Scientists Extract Audio From Video Of Vibrating Objects

August 4, 2014 | Marina Galperina

Using an algorithmic technique, researchers at MIT can now reconstruct audio that makes objects vibrate just by “reading” the video of those objects vibrating. The data — like this a houseplant’s “minute” movements generated by someone playing “Mary Has a Little Lamb” at it — can be gathered and translated into audio signals, which then can be played back. Behold, muffled, creepy “Mary Little Lamb,” via houseplant.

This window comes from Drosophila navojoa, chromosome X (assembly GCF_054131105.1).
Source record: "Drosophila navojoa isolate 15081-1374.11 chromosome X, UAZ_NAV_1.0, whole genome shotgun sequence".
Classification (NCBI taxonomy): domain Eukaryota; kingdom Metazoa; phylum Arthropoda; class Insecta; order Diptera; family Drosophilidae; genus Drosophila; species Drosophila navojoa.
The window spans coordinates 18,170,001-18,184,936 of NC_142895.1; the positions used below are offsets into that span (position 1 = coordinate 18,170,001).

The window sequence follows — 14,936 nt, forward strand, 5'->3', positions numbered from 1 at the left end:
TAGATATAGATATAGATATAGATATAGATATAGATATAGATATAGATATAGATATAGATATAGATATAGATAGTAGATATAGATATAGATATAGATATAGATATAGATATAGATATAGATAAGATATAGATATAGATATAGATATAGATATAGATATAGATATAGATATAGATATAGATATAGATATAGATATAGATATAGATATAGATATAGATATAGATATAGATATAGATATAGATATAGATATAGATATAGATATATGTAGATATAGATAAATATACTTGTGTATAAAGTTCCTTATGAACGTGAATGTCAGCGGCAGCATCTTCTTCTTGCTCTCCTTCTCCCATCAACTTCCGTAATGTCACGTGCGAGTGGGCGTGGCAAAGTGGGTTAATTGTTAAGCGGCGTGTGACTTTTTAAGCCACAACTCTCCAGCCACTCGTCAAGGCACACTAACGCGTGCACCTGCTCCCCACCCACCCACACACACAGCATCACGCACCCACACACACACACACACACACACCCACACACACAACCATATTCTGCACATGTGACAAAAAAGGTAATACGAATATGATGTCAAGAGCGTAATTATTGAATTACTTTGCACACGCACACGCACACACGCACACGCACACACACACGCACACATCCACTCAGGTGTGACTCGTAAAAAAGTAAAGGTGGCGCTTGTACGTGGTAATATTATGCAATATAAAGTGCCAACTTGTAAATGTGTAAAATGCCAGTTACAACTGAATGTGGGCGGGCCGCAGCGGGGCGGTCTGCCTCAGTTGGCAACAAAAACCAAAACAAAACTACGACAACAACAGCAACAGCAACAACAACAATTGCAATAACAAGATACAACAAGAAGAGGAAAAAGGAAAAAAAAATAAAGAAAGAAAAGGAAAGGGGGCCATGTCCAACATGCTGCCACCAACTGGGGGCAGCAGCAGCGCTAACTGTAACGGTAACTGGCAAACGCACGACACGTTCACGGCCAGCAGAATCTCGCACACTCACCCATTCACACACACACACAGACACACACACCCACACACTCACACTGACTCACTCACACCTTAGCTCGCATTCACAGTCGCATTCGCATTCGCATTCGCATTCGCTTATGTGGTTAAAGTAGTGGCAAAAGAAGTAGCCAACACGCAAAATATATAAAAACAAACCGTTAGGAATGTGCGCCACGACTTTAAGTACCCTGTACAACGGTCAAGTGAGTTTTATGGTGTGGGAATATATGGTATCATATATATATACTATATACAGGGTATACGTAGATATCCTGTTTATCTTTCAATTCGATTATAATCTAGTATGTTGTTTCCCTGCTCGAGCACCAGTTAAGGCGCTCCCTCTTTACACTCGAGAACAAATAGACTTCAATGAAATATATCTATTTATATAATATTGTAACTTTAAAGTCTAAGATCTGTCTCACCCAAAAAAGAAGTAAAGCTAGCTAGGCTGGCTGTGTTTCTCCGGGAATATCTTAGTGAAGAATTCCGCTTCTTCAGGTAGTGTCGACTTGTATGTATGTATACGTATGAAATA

It gets cooler: 

The method can be used to extract intelligible speech from video of a bag of potato chips filmed from 15 feet away through soundproof glass.

In other experiments, they extracted useful audio signals from videos of aluminum foil, the surface of a glass of water, and even the leaves of a potted plant. The researchers will present their findings in a paper at this year’s Siggraph, the premier computer graphics conference.

Holy shit.